Clean, simple lines; steel, glass and concrete construction; a clear, direct connection between indoors and outdoors — these are the hallmarks of “tropical modern” design. The majority of modern design in Tampa Bay was residential, and a splendid example is this distinctive home created by locally prominent architect William Harvard. Built without air conditioning, the house instead features strategically placed jalousie windows and overhangs, its dramatically canted roof and window walls opening the home to light, breezes and waterfront vistas. This Snell Isle home has the feeling of a great yoga exhalation.
John H. Germany Library, Tampa (1968)
Have you ever wondered why so much of Tampa’s downtown waterfront was built after 1965? That is because LBJ’s Great Society money was used for urban renewal, which I call “urban removal” because the city tore down the modest, mostly black-owned homes and businesses which were located immediately north of the central business district. This area was rebuilt with the Interstate, the Straz Center, lots of surface parking lots and the Main Public Library (renamed in 1999 in honor of John F. Germany, a distinguished judge and civic leader. Local architects McLane, Ranon, McIntosh & Bernardo and McElvy & Jennewein designed this classically inspired modern structure. The travertine marble-clad slender columns support the flat roof, allowing for two-story curtain walls, or expanses of glass. The second floor appears to float from the staircase. Subsequent additions to the library — the domed auditorium and “gerbil tube” connection to the rear addition — are less successful in their design.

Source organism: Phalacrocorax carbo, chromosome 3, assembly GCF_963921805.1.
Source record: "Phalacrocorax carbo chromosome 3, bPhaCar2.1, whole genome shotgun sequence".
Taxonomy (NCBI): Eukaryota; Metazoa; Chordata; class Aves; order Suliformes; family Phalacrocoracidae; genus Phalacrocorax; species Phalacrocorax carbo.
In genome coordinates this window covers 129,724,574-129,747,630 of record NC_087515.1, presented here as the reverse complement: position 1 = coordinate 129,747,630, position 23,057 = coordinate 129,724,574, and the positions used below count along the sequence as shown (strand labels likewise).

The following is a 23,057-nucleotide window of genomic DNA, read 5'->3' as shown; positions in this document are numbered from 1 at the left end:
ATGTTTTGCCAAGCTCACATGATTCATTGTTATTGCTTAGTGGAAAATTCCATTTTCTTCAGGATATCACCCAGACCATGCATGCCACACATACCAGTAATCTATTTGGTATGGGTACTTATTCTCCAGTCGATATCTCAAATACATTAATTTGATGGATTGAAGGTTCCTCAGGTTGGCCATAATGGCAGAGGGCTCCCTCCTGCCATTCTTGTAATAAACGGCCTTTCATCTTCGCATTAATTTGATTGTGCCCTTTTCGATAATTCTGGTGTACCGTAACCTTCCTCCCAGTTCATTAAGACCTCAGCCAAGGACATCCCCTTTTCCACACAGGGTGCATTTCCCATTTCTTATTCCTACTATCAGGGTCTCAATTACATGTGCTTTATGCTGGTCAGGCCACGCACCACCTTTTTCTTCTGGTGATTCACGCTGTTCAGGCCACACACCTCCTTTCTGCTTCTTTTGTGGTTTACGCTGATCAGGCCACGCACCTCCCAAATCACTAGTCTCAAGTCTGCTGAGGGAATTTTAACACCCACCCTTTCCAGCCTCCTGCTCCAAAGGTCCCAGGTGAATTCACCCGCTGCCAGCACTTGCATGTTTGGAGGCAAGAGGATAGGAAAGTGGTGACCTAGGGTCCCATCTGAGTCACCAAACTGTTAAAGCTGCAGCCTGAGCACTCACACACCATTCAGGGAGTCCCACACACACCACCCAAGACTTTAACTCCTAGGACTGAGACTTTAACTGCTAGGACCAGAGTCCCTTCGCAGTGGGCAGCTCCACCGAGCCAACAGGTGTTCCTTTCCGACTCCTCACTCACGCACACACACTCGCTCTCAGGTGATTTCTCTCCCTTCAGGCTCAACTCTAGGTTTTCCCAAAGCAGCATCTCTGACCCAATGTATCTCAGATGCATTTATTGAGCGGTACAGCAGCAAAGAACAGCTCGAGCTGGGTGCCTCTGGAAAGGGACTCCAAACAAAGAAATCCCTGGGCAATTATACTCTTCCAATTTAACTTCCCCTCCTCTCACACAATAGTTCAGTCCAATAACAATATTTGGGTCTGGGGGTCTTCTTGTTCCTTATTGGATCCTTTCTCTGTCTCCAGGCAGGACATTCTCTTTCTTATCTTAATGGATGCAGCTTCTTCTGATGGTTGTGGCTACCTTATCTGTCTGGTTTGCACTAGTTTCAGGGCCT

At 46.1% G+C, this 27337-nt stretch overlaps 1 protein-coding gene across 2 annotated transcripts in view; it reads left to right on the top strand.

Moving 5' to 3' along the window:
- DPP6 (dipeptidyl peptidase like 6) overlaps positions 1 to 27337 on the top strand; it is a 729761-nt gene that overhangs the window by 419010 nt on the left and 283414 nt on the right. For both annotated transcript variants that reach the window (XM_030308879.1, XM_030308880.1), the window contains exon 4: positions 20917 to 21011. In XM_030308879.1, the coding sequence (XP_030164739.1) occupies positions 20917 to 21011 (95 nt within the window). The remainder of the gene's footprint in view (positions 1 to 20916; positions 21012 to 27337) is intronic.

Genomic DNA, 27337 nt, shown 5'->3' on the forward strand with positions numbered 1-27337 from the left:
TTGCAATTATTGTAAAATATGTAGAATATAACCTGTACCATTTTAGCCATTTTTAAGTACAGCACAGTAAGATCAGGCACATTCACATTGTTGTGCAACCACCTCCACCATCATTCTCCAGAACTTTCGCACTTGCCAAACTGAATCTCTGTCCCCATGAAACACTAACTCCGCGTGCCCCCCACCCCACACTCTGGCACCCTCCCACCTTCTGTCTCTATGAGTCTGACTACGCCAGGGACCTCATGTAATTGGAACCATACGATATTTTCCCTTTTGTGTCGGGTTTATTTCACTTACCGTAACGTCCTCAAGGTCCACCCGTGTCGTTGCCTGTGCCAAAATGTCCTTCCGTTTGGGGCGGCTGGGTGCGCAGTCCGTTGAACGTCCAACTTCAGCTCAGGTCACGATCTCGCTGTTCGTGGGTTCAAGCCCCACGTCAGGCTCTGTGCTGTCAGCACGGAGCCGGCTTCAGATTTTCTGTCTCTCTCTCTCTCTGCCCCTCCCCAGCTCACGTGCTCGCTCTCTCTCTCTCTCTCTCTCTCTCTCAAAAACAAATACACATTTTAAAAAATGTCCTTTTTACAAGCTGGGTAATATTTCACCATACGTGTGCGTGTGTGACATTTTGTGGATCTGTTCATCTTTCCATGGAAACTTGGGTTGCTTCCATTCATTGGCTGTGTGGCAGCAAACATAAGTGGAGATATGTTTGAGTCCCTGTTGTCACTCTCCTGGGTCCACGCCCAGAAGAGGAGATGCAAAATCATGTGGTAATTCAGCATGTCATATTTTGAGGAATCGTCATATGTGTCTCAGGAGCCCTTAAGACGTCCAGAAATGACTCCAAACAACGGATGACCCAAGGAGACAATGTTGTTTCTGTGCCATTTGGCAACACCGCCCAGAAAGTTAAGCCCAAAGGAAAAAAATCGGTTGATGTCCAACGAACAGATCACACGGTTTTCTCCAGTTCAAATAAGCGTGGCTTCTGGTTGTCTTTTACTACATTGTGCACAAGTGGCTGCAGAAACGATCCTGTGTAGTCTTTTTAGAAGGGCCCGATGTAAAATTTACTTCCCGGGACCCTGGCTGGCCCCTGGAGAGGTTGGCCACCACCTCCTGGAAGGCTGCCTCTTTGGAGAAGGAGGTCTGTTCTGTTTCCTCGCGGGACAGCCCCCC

The Pier, St. Petersburg (1973)
Love it or hate it, The Pier has been St. Pete’s icon for ages. The crisp, geometric inverted pyramid presents visitors and locals with the visual message that the community has moved beyond its Med Rev roots. Five stories of restaurants and shopping attract people to venture out over the water where the glass walls reveal spectacular views from all sides. Strikingly bold when it was first created, The Pier was the first of several strong moves by the city to employ design as an economic development catalyst.
Rivergate Tower, Tampa (1988)
Rudely referred to as the “BeerCan Building,” Rivergate Tower is perhaps our area’s most sophisticated structure. Anchoring Tampa downtown’s 100% corner, Kennedy Boulevard and Ashley Drive, this 450-foot-tall limestone cylinder linked to a perfect cube shouts design perfection. Architect Harry Wolf teamed up with Hugh McColl when Bank of America was at its apogee of ambition to create the last great banking hall in America. Wolf used as his inspiration the famed Fibonacci sequence found in nature (1+1=2, 1+2=3, 2+3=5 etc.) so that the proportions of the floors and openings in the cylinder feel right. The cube, now home to (among other things) the Florida Museum of Photographic Arts, is our area’s grandest, most elegantly indulgent use of space to elicit an emotional response. Kiley Garden, created by internationally acclaimed landscape architect Dan Kiley, was designed to complement the purity of cube and cylinder with its Persian garden of gridded trees and waterways, but now it is sadly barren.